Listening to the album in one sitting is like taking a musical cruise from the sweaty nightclubs of New Orleans to the steamy ports of the West Indies, spending your time on board swaying to the music under a million pulsating stars.
Charlie has immersed himself in that wonderful Venn diagram where New Orleans jazz meets the music of the Caribbean, as astute listeners could hear above. This brings listeners to places they’ve never been but where the music is — although the songs are new — deeply heartfelt and satisfying.
A broad dance music repertoire from Trinidad, Guadeloupe, New Orleans, and Venezuela provides the listener an appreciation of what the Caribbean aesthetic sounded and appeared prefer to overseas tourism execs. Calypso, beguine, and joropo are performed energetically and properly. The songs of Trinidadians Lionel Belasco and Pat Castagne are given new life as the concept of cruising “all the way down to the Spanish important” turns into not a lot a bygone dream, however a method of restoring majesty to native music.
Though using the word “rip” to describe a trombone solo—rooted in the early part of the 20th century—might easily be considered anachronistic, Halloran does indeed rip on every song.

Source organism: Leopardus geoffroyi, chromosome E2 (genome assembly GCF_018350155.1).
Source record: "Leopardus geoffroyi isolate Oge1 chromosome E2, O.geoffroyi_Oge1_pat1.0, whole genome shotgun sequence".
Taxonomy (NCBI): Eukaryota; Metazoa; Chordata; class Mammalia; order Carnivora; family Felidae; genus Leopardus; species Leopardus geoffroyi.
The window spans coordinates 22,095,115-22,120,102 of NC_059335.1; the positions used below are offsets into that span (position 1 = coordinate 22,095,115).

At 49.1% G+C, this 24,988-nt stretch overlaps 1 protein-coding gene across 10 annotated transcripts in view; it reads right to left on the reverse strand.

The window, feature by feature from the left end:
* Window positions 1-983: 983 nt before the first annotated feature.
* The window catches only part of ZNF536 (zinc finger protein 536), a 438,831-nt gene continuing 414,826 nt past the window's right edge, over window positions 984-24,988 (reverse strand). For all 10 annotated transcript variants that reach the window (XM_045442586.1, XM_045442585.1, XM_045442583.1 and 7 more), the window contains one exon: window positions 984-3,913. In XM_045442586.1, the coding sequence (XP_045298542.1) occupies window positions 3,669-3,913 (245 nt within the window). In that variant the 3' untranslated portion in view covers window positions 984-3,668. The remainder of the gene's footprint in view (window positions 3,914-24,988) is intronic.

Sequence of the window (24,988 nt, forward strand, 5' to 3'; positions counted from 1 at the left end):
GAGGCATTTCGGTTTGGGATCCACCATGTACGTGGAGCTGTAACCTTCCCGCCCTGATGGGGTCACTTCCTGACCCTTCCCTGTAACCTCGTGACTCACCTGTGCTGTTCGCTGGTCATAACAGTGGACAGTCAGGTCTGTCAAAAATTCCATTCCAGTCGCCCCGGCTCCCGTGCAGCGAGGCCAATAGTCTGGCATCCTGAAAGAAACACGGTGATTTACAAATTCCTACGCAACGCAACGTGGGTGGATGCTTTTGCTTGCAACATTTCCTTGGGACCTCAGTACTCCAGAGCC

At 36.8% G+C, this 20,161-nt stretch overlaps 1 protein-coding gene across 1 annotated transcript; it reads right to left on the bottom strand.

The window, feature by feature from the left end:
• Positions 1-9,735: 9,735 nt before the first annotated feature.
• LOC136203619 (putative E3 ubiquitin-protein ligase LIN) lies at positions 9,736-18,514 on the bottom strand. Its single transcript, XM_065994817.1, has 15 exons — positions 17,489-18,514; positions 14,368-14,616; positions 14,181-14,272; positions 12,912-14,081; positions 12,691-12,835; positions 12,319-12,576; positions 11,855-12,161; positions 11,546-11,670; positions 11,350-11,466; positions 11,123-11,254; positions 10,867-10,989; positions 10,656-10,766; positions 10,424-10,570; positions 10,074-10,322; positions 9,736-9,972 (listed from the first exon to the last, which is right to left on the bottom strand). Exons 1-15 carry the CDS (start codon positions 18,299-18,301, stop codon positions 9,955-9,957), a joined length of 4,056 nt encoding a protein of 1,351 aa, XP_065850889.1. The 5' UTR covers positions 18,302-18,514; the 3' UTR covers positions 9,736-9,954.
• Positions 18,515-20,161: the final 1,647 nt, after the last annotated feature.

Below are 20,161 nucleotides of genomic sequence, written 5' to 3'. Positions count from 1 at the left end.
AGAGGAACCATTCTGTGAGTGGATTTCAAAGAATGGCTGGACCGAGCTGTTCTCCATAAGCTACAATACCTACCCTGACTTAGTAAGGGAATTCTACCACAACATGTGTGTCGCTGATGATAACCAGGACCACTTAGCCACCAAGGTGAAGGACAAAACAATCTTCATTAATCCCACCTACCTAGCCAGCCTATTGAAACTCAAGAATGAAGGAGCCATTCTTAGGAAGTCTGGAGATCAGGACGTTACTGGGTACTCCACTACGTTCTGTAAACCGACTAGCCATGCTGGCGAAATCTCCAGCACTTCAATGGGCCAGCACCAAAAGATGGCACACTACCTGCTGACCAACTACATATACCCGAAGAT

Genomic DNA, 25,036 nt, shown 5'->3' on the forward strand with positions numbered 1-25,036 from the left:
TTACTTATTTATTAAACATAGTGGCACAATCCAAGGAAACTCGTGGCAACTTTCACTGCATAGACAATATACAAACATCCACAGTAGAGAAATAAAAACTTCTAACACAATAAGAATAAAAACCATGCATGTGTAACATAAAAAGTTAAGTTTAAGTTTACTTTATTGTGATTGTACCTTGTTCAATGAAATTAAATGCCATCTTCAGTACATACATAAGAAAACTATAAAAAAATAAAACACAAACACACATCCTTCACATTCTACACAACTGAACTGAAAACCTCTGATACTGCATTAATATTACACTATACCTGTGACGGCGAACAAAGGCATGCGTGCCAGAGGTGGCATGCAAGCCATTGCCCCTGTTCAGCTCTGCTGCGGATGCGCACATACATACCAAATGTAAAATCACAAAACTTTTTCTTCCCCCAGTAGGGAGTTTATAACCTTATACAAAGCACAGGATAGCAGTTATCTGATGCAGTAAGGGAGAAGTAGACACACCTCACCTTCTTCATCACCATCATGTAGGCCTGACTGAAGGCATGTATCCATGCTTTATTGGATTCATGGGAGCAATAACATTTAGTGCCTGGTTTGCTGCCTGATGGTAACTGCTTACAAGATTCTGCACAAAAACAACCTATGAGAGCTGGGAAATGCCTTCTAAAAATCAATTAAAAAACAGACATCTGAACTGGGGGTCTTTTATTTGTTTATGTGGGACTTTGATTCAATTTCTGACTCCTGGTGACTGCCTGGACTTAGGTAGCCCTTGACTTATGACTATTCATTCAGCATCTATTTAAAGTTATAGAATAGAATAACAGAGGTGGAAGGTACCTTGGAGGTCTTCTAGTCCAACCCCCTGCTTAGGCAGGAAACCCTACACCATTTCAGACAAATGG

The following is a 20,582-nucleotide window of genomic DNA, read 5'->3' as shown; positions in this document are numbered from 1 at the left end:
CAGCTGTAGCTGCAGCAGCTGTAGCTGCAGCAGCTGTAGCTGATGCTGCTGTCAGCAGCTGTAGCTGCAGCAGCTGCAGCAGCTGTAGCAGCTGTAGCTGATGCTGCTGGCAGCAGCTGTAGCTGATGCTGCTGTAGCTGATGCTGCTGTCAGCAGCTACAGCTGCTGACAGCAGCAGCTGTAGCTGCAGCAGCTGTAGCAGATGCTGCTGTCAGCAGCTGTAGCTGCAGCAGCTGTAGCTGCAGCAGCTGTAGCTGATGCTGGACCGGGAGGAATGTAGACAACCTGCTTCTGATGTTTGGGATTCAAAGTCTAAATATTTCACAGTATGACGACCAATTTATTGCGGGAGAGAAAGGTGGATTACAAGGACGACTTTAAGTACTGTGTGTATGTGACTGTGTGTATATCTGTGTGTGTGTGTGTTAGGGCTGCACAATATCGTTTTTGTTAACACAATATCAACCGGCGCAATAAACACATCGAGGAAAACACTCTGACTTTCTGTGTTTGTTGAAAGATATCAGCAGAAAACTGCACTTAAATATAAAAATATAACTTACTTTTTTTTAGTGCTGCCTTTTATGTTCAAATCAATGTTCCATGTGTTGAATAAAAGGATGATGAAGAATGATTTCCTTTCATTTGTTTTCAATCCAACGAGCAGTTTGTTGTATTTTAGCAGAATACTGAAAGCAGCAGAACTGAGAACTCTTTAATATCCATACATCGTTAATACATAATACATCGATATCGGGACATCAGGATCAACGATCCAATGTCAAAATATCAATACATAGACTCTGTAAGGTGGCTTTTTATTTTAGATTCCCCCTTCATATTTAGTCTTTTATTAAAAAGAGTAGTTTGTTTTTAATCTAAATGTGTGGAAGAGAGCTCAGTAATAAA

This fine album is well worth seeking out. Also, look for Charlie Halloran and the Tropicales on a stage around town. They are even more fun live.
Shake The Rum is a joyous musical concoction that overflows with strong musicianship, dance-inducing tunes, and a feeling of happiness much needed during trying times.
Joining Polcer on the front line are the trombonist-who’s-everywhere, Charlie Halloran; the divinely inspired reedman James Evans; and the always dependable and witty clary/saxophonist Tom Fischer. The back line is equally compelling with the take-no-prisoners attack of stride-master David Boeddinghaus, guitar-chomping John Rodli and bass-slapping hellion Twerk Thomson. These guys pull off the tricky feat of driving the music home without speeding up; to my ears they actually improve on the original versions of some of these tunes, by slowing down, for instance, “Jamaica Shout,” and beefing up the Latin rhythm on “Rhumba Negro.” It’s like a drummer-less version of the Eddie Condon bands, but with more New Orleans flavor. A-plus.
A trombone player chameleonic enough to play with a host of pop, indie and R&B heavyweights — he has sat in with both Calexico and the legendary Allen Toussaint at past Jazz Fests — and tutored enough in the city's jazz history to be a first-call session player with some of the city's longest-running brass bands.